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  • “Living” Dolls

    Awaji ningyo joruri is enjoying a revival and inspiring creators overseas.

    Awaji ningyo joruri (Awaji puppet theater) has a history of over 500 years and is a designated Important Intangible Folk Cultural Property of Japan. Originating as its name suggests on the island of Awaji in Hyogo Prefecture, this form of puppet theater spread throughout the country to become a traditional Japanese performing art. Often invited to perform overseas, the Awaji Puppet Theater Company has also influenced creators far beyond Japan’s shores.

    Ningyo joruri generally involves the interplay of shamisen, which produces deep tones when its three strings are plucked with a bachi (plectrum), the joruri (narrative) of the tayu (chanters), who describe the emotions of the various characters and tell the story, and the puppets, which portray human relationships as though they are actually alive.

    In the eighteenth century, ningyo joruri was hugely popular, and numerous puppet theater troupes, big and small, were formed and became much loved by ordinary people.

    Traditional puppet theater is said to have its roots in the aforementioned Awaji ningyo joruri of Awaji Island. Awaji Island once had over forty puppet theater groups, which toured throughout Japan spreading ningyo joruri. Bunraku, the most famous form of ningyo joruri today, has its roots in Awaji.

    However, once so popular, ningyo joruri has been in decline more recently, pushed out by various forms of entertainment and culture. In the first half of the twentieth century, even Awaji ningyo joruri started to die out. However, thanks to the efforts of people who wanted to preserve the tradition, the Awaji Puppet Theater Company was formed in 1964 and, with the cooperation of one city and ten villages (now three cities), the Association of Awaji Ningyo Joruri was established. The Awaji Puppet Theater Company has since been invited to perform in a total of thirty-five countries, including Russia, the United States and countries in Europe, Asia and Oceania, and has been highly acclaimed throughout the world.

    What Is Awaji Ningyo Joruri?

    Awaji Puppet Theater Company manager Chiaki Bando explains some of the background to Awaji ningyo joruri.

    “One of the features of Awaji ningyo joruri is that it is strongly colored by Shinto rituals. The lives of the people on Awaji have always revolved around farming and fishing and have been greatly affected by nature, and the puppets were used to appease the gods. The Ebisu-mai (Ebisu puppet dance) that is performed at fishermen’s festivals for example has been passed down from generation to generation.

    “The puppets used in these Shinto rituals were combined with the shamisen and a spoken narrative, and Awaji ningyo joruri was born. On Awaji Island, the custom of performing the Shiki Sanbaso Dance at shrines to mark Japanese New Year still survives today.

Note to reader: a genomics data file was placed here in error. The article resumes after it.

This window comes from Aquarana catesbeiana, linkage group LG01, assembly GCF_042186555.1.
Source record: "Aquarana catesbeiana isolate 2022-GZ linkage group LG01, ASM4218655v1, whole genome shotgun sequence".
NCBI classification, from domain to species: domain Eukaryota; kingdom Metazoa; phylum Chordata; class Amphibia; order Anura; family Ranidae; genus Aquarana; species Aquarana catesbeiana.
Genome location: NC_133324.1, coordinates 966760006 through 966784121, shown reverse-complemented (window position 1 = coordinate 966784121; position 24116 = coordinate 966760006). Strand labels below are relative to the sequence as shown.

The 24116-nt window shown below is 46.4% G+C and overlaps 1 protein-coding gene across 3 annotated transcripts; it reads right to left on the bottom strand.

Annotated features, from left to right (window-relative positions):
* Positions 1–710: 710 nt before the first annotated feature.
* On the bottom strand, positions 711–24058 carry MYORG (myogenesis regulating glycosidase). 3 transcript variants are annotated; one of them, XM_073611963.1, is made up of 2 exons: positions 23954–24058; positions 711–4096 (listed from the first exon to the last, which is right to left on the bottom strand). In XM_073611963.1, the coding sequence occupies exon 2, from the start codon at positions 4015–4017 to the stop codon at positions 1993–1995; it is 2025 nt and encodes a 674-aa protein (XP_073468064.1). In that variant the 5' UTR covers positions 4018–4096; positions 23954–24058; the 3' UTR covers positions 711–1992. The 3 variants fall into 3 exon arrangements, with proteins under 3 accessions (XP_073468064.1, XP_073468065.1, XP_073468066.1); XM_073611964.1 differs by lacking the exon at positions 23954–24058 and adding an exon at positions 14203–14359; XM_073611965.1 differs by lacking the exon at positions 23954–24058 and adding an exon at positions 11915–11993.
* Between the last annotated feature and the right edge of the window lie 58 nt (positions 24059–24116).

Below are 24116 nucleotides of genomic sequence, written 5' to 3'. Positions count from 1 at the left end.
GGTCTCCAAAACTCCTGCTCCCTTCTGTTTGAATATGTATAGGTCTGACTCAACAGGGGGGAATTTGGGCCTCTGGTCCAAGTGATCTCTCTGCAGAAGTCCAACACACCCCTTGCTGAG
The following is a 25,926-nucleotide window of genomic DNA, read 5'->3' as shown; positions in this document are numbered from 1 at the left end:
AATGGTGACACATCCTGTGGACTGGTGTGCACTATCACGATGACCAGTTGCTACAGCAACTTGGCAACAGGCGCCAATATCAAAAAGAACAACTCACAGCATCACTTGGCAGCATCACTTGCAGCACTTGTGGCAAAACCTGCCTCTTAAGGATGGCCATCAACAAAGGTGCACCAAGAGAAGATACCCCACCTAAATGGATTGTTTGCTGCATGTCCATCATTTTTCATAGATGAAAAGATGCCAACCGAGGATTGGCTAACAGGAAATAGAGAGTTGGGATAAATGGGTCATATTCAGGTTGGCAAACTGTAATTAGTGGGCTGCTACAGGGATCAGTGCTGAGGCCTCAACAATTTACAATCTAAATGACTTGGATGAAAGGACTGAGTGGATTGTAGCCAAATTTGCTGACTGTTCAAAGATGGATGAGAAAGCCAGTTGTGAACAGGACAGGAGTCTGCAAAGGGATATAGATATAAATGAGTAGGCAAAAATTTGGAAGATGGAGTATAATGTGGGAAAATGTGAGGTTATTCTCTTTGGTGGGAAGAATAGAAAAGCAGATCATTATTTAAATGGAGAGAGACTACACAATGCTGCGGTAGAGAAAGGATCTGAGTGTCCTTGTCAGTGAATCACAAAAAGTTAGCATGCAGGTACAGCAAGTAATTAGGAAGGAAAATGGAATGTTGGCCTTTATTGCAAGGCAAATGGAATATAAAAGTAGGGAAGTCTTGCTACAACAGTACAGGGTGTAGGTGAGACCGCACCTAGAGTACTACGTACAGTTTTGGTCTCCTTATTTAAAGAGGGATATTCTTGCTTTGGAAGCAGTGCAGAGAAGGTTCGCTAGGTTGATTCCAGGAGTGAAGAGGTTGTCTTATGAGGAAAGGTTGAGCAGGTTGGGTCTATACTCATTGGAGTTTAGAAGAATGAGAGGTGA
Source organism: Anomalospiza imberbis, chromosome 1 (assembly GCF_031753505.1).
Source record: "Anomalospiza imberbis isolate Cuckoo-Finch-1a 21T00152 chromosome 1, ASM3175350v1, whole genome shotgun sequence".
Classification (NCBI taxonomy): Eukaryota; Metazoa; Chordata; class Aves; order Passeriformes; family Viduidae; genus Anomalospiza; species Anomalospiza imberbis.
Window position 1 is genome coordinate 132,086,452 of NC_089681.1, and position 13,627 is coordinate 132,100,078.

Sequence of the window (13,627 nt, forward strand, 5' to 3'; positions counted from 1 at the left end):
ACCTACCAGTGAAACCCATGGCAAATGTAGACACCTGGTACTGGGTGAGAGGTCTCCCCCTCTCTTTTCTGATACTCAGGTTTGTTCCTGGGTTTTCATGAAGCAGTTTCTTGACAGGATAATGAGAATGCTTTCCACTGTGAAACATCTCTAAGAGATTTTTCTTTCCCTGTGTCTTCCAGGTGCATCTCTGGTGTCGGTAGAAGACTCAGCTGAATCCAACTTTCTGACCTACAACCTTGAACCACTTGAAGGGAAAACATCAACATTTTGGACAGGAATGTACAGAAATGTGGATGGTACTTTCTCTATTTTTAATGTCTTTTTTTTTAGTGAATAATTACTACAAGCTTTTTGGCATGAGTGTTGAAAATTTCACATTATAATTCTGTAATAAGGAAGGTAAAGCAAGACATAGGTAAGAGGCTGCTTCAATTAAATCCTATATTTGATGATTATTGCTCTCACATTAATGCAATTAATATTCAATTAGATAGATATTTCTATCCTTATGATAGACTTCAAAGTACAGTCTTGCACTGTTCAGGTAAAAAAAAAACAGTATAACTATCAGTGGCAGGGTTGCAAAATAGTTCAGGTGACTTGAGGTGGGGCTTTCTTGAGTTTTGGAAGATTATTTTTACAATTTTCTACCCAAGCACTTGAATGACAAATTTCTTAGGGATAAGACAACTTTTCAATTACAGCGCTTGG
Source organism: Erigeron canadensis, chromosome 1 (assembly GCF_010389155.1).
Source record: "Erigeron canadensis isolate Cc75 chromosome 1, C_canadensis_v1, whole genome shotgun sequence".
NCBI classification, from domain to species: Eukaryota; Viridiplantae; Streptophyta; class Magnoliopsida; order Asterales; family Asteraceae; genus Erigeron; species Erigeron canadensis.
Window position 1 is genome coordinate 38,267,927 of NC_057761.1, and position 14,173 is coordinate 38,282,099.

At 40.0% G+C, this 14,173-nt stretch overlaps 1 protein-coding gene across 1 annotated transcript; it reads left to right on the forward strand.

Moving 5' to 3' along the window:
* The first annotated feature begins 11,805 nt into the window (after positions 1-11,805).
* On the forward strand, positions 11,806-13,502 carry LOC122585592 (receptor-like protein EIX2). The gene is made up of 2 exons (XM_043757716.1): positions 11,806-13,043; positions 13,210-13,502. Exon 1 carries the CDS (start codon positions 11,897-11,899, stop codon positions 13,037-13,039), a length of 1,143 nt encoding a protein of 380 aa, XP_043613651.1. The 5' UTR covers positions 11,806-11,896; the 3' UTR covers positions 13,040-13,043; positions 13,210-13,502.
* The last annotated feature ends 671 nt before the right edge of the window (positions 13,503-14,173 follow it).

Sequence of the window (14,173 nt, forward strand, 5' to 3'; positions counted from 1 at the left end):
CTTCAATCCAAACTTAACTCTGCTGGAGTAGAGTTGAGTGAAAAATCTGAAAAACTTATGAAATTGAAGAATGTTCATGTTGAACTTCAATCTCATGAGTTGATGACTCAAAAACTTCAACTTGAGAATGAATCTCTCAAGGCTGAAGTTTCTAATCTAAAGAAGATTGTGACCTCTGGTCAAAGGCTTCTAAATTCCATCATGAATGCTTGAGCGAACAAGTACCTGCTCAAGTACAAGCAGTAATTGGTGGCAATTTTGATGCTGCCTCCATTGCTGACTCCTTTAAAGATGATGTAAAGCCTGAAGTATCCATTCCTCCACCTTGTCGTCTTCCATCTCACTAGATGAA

“Another feature of Awaji ningyo joruri is the large size of the puppets, which can be up to 170 cm tall (the puppets used in bunraku by contrast are typically around two-thirds human size). When three puppeteers manipulate this puppet, breathing as one, a life-size puppet starts to move about the stage. The subtlety of the emotions of each puppet is also surprising. They move their eyes from left to right, raise their eyebrows in anger, open their mouths and laugh… the puppets express emotions with extreme subtlety, at times, dynamically. The heads are made of hinoki (cypress) and kiri (paulownia) wood and the hollowed-out inside houses the strings and other mechanisms that make the eyebrows, eyes and mouth move. The part which moves the string-pulling device is called the kozaru.

    “Originally, small puppets were apparently manipulated by one puppeteer but, with the demand for more powerful plays, the puppets are said to have changed dramatically.

    “Flashy performances which surprise and entertain audiences while at the same time maintaining the flavor of a Shinto ritual can also be said to be characteristic of Awaji ningyo joruri. This includes hayagawari (quick changes of costume), where the costumes of the puppets and the puppeteers change in an instant, and odogu gaeshi (change of setting), where the background of the stage gradually changes and finally a space which looks like a great hall of one thousand tatami mats appears.

    “Awaji ningyo joruri has also influenced creators overseas. For example, Julie Taymor, director of the Broadway musical The Lion King, visited the Awaji Puppet Theater to train for around one month after graduating university in 1974. The Lion King scene in which the two lions lean forward to confront each other incorporates movements used in puppet theater to express anger by drawing close to the other person.

    “Today, children living on Awaji Island learn about the Awaji ningyo joruri in play groups and junior high school and high school club activities. As members of the Awaji Puppet Theater Company, we are also involved in these lessons. We would like to preserve this 500-year-old tradition and ensure that it is passed on to the next generation,” says Bando.

    The Awaji Puppet Theater Company has around twenty members. At the theater completed in 2012, they perform four times a day, every day except Wednesday when the theater is closed. Every year, 50,000 people come to the theater. Once in danger of dying out, this traditional performing art is once again in the limelight.